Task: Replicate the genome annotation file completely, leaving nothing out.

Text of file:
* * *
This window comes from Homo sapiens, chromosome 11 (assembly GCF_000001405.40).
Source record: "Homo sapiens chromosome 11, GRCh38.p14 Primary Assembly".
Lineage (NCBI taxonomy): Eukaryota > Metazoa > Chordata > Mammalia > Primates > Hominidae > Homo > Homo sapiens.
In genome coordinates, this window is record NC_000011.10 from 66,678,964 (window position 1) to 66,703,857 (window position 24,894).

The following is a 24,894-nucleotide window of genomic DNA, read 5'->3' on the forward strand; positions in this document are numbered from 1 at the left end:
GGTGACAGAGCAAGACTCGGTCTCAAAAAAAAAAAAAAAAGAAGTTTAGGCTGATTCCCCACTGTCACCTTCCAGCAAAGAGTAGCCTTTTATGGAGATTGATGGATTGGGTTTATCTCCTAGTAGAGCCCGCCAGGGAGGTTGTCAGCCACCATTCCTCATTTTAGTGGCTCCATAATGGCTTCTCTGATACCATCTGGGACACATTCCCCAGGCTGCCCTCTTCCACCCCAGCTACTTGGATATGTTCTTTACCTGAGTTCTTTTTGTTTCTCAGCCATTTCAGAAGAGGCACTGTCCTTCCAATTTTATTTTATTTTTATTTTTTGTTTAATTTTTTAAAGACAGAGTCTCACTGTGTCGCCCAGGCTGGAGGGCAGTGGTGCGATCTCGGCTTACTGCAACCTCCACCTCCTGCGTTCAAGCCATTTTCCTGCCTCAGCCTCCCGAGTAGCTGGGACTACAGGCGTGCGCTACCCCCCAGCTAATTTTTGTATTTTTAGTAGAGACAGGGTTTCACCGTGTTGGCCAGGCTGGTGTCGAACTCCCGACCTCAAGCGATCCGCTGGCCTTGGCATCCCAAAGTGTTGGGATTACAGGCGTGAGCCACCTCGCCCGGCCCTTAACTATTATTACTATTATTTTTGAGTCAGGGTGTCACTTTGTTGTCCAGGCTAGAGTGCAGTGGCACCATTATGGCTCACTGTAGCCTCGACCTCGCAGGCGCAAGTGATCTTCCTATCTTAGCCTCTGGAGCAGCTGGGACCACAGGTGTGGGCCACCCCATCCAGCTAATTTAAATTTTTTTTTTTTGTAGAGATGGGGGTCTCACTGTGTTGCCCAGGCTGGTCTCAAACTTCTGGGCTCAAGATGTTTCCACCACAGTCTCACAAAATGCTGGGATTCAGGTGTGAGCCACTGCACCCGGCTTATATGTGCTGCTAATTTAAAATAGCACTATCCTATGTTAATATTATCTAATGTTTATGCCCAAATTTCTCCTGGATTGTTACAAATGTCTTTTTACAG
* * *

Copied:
This window comes from Homo sapiens, chromosome 11 (assembly GCF_000001405.40).
Source record: "Homo sapiens chromosome 11, GRCh38.p14 Primary Assembly".
Lineage (NCBI taxonomy): Eukaryota > Metazoa > Chordata > Mammalia > Primates > Hominidae > Homo > Homo sapiens.
In genome coordinates, this window is record NC_000011.10 from 66,678,964 (window position 1) to 66,703,857 (window position 24,894).

The following is a 24,894-nucleotide window of genomic DNA, read 5'->3' on the forward strand; positions in this document are numbered from 1 at the left end:
GGTGACAGAGCAAGACTCGGTCTCAAAAAAAAAAAAAAAAGAAGTTTAGGCTGATTCCCCACTGTCACCTTCCAGCAAAGAGTAGCCTTTTATGGAGATTGATGGATTGGGTTTATCTCCTAGTAGAGCCCGCCAGGGAGGTTGTCAGCCACCATTCCTCATTTTAGTGGCTCCATAATGGCTTCTCTGATACCATCTGGGACACATTCCCCAGGCTGCCCTCTTCCACCCCAGCTACTTGGATATGTTCTTTACCTGAGTTCTTTTTGTTTCTCAGCCATTTCAGAAGAGGCACTGTCCTTCCAATTTTATTTTATTTTTATTTTTTGTTTAATTTTTTAAAGACAGAGTCTCACTGTGTCGCCCAGGCTGGAGGGCAGTGGTGCGATCTCGGCTTACTGCAACCTCCACCTCCTGCGTTCAAGCCATTTTCCTGCCTCAGCCTCCCGAGTAGCTGGGACTACAGGCGTGCGCTACCCCCCAGCTAATTTTTGTATTTTTAGTAGAGACAGGGTTTCACCGTGTTGGCCAGGCTGGTGTCGAACTCCCGACCTCAAGCGATCCGCTGGCCTTGGCATCCCAAAGTGTTGGGATTACAGGCGTGAGCCACCTCGCCCGGCCCTTAACTATTATTACTATTATTTTTGAGTCAGGGTGTCACTTTGTTGTCCAGGCTAGAGTGCAGTGGCACCATTATGGCTCACTGTAGCCTCGACCTCGCAGGCGCAAGTGATCTTCCTATCTTAGCCTCTGGAGCAGCTGGGACCACAGGTGTGGGCCACCCCATCCAGCTAATTTAAATTTTTTTTTTTTGTAGAGATGGGGGTCTCACTGTGTTGCCCAGGCTGGTCTCAAACTTCTGGGCTCAAGATGTTTCCACCACAGTCTCACAAAATGCTGGGATTCAGGTGTGAGCCACTGCACCCGGCTTATATGTGCTGCTAATTTAAAATAGCACTATCCTATGTTAATATTATCTAATGTTTATGCCCAAATTTCTCCTGGATTGTTACAAATGTCTTTTTACAG